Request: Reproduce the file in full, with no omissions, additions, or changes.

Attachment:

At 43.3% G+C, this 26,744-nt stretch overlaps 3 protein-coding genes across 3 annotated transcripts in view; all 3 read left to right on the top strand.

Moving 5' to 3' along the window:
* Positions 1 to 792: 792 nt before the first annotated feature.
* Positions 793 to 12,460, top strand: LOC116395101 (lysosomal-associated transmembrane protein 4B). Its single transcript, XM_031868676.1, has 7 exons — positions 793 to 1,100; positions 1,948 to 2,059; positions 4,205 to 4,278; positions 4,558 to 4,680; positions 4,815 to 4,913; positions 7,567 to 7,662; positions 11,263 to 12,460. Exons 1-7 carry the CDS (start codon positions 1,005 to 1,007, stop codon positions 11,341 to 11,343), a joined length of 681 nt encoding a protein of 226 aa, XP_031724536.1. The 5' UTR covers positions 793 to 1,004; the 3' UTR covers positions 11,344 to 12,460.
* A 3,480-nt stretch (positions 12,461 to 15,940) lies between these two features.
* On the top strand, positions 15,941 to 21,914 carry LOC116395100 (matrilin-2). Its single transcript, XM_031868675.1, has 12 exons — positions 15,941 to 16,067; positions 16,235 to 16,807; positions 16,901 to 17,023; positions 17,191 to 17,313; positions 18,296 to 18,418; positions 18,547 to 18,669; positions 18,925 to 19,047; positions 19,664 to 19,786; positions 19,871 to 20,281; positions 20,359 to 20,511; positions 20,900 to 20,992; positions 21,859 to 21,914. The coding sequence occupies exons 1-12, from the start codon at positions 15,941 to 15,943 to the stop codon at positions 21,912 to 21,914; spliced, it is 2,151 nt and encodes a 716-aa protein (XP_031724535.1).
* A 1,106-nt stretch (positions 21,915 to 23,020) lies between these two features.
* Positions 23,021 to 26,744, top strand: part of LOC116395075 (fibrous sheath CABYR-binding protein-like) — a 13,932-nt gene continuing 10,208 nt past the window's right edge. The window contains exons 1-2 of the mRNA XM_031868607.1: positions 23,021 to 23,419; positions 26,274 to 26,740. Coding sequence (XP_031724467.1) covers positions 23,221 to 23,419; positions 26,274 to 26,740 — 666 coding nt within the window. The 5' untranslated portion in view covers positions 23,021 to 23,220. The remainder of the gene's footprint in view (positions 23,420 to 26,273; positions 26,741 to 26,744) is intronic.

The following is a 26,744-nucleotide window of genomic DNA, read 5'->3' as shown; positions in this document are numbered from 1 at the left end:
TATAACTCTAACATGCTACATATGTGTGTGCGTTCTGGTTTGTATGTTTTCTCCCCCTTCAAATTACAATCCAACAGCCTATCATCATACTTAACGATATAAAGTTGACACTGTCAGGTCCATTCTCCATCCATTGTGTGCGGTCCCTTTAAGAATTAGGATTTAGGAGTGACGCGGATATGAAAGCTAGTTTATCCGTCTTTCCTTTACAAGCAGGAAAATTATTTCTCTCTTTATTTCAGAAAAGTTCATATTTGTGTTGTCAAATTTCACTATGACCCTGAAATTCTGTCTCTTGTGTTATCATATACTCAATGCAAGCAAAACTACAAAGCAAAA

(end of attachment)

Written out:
At 43.3% G+C, this 26,744-nt stretch overlaps 3 protein-coding genes across 3 annotated transcripts in view; all 3 read left to right on the top strand.

Moving 5' to 3' along the window:
* Positions 1 to 792: 792 nt before the first annotated feature.
* Positions 793 to 12,460, top strand: LOC116395101 (lysosomal-associated transmembrane protein 4B). Its single transcript, XM_031868676.1, has 7 exons — positions 793 to 1,100; positions 1,948 to 2,059; positions 4,205 to 4,278; positions 4,558 to 4,680; positions 4,815 to 4,913; positions 7,567 to 7,662; positions 11,263 to 12,460. Exons 1-7 carry the CDS (start codon positions 1,005 to 1,007, stop codon positions 11,341 to 11,343), a joined length of 681 nt encoding a protein of 226 aa, XP_031724536.1. The 5' UTR covers positions 793 to 1,004; the 3' UTR covers positions 11,344 to 12,460.
* A 3,480-nt stretch (positions 12,461 to 15,940) lies between these two features.
* On the top strand, positions 15,941 to 21,914 carry LOC116395100 (matrilin-2). Its single transcript, XM_031868675.1, has 12 exons — positions 15,941 to 16,067; positions 16,235 to 16,807; positions 16,901 to 17,023; positions 17,191 to 17,313; positions 18,296 to 18,418; positions 18,547 to 18,669; positions 18,925 to 19,047; positions 19,664 to 19,786; positions 19,871 to 20,281; positions 20,359 to 20,511; positions 20,900 to 20,992; positions 21,859 to 21,914. The coding sequence occupies exons 1-12, from the start codon at positions 15,941 to 15,943 to the stop codon at positions 21,912 to 21,914; spliced, it is 2,151 nt and encodes a 716-aa protein (XP_031724535.1).
* A 1,106-nt stretch (positions 21,915 to 23,020) lies between these two features.
* Positions 23,021 to 26,744, top strand: part of LOC116395075 (fibrous sheath CABYR-binding protein-like) — a 13,932-nt gene continuing 10,208 nt past the window's right edge. The window contains exons 1-2 of the mRNA XM_031868607.1: positions 23,021 to 23,419; positions 26,274 to 26,740. Coding sequence (XP_031724467.1) covers positions 23,221 to 23,419; positions 26,274 to 26,740 — 666 coding nt within the window. The 5' untranslated portion in view covers positions 23,021 to 23,220. The remainder of the gene's footprint in view (positions 23,420 to 26,273; positions 26,741 to 26,744) is intronic.

The following is a 26,744-nucleotide window of genomic DNA, read 5'->3' as shown; positions in this document are numbered from 1 at the left end:
TATAACTCTAACATGCTACATATGTGTGTGCGTTCTGGTTTGTATGTTTTCTCCCCCTTCAAATTACAATCCAACAGCCTATCATCATACTTAACGATATAAAGTTGACACTGTCAGGTCCATTCTCCATCCATTGTGTGCGGTCCCTTTAAGAATTAGGATTTAGGAGTGACGCGGATATGAAAGCTAGTTTATCCGTCTTTCCTTTACAAGCAGGAAAATTATTTCTCTCTTTATTTCAGAAAAGTTCATATTTGTGTTGTCAAATTTCACTATGACCCTGAAATTCTGTCTCTTGTGTTATCATATACTCAATGCAAGCAAAACTACAAAGCAAAA